3. That I never claimed that you had "claimed that the module was faster", nor did I say, suggest nor imply that it was slower. The issue of speed was simply not a factor in my meditation.
    4. That I do "get it".

    You may also notice that I had nothing bad to say about your module--I'll repeat that. I had nothing bad to say about your module.

    Hell, I'll even quote a couple of bits for you.

    • It's an impeccably pedigreed module; cleanly coded; well documented etc.
    • There is nothing wrong with the module, not it's interface design, nor it's documentation.
    finally, if the ST is easy for you to write and understand, that is great. try groking and using the GRT (which beats the ST in almost all speed tests) as easily.

    Answered I think.

    (I could give a list if references here where I have advocated and demonstrated the use of the GRT over the ST, and produced benchmarks to substantiate my conclusions...but you SNIP.)

    the beauty of sort::maker is that you can choose the sort key caching style and NOT change anything but a single keyword. sometimes one caching style is best and you can't always predict it without proper benchmarks. and sort::maker includes a very flexible table driven benchmark/test that you can use on your own data.

    And I acknowledge all of that.

    getting back to the readability point, of course sort::maker doesn't lessen the amount of information needed to specify a sort but it does make it more readable for the vast majority.

    This is the ONLY area where I had a problem.

    I (personally, IMO, which carries no more weight than any reader chooses to give it. etc. ) didn't find the descriptive qualities of the module's use to be preferable to reading the coded sort itself.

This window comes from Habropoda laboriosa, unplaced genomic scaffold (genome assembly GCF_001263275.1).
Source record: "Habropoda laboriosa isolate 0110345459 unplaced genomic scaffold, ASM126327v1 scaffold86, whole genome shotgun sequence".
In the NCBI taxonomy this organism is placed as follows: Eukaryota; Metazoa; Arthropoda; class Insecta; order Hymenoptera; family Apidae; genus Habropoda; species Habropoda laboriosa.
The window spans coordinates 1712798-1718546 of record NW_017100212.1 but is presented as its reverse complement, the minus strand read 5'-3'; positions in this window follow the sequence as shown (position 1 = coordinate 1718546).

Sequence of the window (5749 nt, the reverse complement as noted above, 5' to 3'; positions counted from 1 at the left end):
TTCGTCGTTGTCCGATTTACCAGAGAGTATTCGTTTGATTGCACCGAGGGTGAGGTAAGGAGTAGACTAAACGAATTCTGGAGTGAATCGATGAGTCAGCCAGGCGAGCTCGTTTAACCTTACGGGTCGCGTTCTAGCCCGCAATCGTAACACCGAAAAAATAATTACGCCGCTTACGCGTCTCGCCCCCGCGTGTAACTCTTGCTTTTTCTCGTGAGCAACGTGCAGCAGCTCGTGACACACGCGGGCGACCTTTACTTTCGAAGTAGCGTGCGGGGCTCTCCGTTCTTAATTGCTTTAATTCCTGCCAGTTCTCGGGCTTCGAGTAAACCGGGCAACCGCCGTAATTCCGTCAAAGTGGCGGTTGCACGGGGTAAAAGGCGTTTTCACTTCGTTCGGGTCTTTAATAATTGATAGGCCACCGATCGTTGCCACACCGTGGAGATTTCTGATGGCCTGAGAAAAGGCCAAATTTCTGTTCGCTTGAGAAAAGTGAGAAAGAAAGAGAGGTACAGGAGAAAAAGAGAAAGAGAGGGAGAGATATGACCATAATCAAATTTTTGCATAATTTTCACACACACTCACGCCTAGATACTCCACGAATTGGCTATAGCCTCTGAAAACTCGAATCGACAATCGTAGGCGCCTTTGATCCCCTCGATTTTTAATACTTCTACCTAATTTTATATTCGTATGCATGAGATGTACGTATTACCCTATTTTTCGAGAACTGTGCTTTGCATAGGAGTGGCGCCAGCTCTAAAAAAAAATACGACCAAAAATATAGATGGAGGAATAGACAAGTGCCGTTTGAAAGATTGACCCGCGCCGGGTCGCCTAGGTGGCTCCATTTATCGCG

Maybe that's only because I am--reluctant to use the term expert, so shall we say--sufficiently familiar with both perl code, and the standard methods of construction for STs and GRTs, that I prefer to read the code.

    And that was the purpose of my meditation!

    To ask the question, was I alone in finding it easier to read and write the code as a single coherent entity, than to break the code up into little bits and try visualise how they come together...?

    I mentioned that I also have a similar problem with the callback interfaces presented by various HTML::* modules.

    (For me) this extends to many of the XML::* modules, tye's Algorithm::Loops loops() function, File::Find(::*) and many others.

    if you don't care then don't use it as it isn't for you (you get no soup either! :). i have already gotten plenty of good feedback (including a report of a 50% speed up and some bug fixes) so i am satisfied i did the job i set out to do (if only 5 years later).

    My meditation was not billed as a review or a critic of your module. Far from it.

    I actually thought that my having 'discovered it' on CPAN, and mentioning it here (I don't recall seeing it mentioned here before), might raise it's profile for those who prefer to use modules for such things. I even said as much.

    • If you like the idea of encapsulating your ST sorts (or GRTs & Orcish Manouvers), then there is an existing module that will do this for you Sort::Maker
    enough for now. read the paper and slide show before you respond to this. i will not read any posts from those who haven't as it is a waste of my time.

    I also asked the question: How would you simplify/clarify the coding of ST?

    I could not work out how to use your module to code this nested hashes with compound keys sort. I was hoping someone would show me. None did.

    I hope you don't feel this response to be as much of a waste of your time, as I feel it was a waste of mine to defend my meditation.

    uri (the G in GRT).

    BrowserUk (the '' in "nobody special" :)


    Examine what is said, not who speaks.
    "Efficiency is intelligent laziness." -David Dunham
    "Think for yourself!" - Abigail
    "Memory, processor, disk in that order on the hardware side. Algorithm, algorithm, algorithm on the code side." - tachyon